Despite the title, I did not do any drawing with pencils or charcoal in this session. We focused on collage. We were allowed to play with scissors and glue (the stick sort that sticks paper and can be washed out easily).
First, we looked at Eduardo Paolozzi’s Bunk! exhibition and considered Pop Art.
Paolozzi created these collages in 1952, using images, sometimes whole pages, mostly from American magazines given to him by American ex-servicemen. They show elements of American popular culture. It is hard to imagine how the images looked to him, in a world where pictures of American culture are so common. The nostalgia for the golden age of 1950s and 1960s United States (a dream of a world created by advertising companies) sometimes seems stronger than for our own British culture of the period.
Quite a lot of the British art and design of the 1960s and early 1970s showed or implied a fascination with the bright colours and gloss of popular American culture seen in magazines and films. The Americans seemed to have so much more: endless quantities of food, big cars with shiny chrome bumpers, drive-in cinemas, fast food, central heating and air conditioning, Elvis Presley, huge refrigerators with smooth curved edges, fitted kitchens, ice cream parlours, huge supermarkets, gadgets for everything! The culture of the United States must have seemed glamorous, and especially in a Britain where wartime food rationing continued until 1954.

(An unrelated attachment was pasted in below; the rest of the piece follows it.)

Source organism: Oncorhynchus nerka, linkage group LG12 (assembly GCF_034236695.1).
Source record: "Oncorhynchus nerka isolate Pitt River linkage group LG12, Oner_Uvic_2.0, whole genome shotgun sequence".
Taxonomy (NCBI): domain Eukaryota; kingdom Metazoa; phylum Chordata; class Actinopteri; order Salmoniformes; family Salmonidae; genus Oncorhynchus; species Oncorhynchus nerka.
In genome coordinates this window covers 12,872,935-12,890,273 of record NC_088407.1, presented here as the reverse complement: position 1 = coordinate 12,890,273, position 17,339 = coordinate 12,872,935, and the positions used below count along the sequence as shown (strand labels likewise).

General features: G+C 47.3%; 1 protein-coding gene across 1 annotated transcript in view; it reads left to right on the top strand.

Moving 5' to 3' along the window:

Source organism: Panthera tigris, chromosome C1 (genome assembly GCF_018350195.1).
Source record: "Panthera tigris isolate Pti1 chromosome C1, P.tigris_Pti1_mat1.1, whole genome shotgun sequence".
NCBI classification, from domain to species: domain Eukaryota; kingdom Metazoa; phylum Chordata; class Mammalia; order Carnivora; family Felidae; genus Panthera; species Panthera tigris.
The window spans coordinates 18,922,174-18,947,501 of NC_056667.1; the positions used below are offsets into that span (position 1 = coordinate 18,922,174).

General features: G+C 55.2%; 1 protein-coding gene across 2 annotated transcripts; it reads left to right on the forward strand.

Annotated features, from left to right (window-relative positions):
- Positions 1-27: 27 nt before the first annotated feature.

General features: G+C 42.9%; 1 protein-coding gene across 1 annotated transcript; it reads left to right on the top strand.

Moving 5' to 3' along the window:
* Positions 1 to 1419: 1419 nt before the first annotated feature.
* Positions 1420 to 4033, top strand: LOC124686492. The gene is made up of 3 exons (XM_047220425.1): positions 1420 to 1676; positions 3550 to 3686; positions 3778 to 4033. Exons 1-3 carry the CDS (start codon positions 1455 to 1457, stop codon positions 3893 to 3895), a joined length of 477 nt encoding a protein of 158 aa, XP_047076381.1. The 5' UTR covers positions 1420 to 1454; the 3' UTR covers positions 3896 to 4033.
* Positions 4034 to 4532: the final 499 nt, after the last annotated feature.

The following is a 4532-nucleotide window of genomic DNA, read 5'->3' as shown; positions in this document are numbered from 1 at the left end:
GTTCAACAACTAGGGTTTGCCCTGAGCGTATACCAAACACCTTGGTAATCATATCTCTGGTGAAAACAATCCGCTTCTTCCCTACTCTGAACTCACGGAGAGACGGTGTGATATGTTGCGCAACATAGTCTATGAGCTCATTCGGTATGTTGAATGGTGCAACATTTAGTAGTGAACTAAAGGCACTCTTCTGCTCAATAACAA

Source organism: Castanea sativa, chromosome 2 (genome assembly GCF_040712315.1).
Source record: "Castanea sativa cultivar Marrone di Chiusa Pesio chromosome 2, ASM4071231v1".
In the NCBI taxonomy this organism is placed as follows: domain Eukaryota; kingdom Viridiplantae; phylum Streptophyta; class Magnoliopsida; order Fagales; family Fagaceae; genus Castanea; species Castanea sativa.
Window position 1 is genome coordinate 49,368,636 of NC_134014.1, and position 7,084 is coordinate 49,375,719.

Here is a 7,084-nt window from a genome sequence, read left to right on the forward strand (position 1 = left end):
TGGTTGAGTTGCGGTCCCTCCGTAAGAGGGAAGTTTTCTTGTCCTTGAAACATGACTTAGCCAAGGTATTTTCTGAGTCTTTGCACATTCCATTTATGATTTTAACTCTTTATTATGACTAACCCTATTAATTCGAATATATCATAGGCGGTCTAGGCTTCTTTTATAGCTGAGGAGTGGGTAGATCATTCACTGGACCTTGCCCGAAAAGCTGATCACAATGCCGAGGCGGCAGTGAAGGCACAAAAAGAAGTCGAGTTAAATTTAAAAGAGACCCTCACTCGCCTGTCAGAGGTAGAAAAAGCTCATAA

Paolozzi’s work looked very at home in the Hatton, in the university where Richard Hamilton had taught. Richard Hamilton had seen Paolozzi’s Bunk! collages at the first meeting of The Independent Group when they were just pages in his scrapbook. Hamilton’s collage Just what is it that makes today’s homes so different, so appealing? of 1956 remains one of my favourite works. The idea of seeing popular visual culture on a par with fine art permeated my art education when I was young and influenced my approach to cultural heritage.
So what did I create?
We didn’t have quite enough time, but I rather like what I did. I would have liked to do something with rockets or machines but couldn’t find any suitable imagery in the magazines and prints we had. I did manage to find a depiction of a muscular man as my nod to the influence of Richard Hamilton (see Just what is it that makes today’s homes so different, so appealing?). I decided to add a ‘kapow’ type of shape (referencing Roy Lichtenstein’s paintings). I was going to add an American style of wholesome, rosy-cheeked young woman on the right hand side but felt it needed a colour image rather than black-and-white photocopy to work properly.
I enjoyed doing this. The idea was not to create a finished work but something that could spark off ideas. It made me realise that I really should try different ways of thinking visually like this. I came up with something that I wouldn’t have created otherwise, and was reminded of my own artistic influences.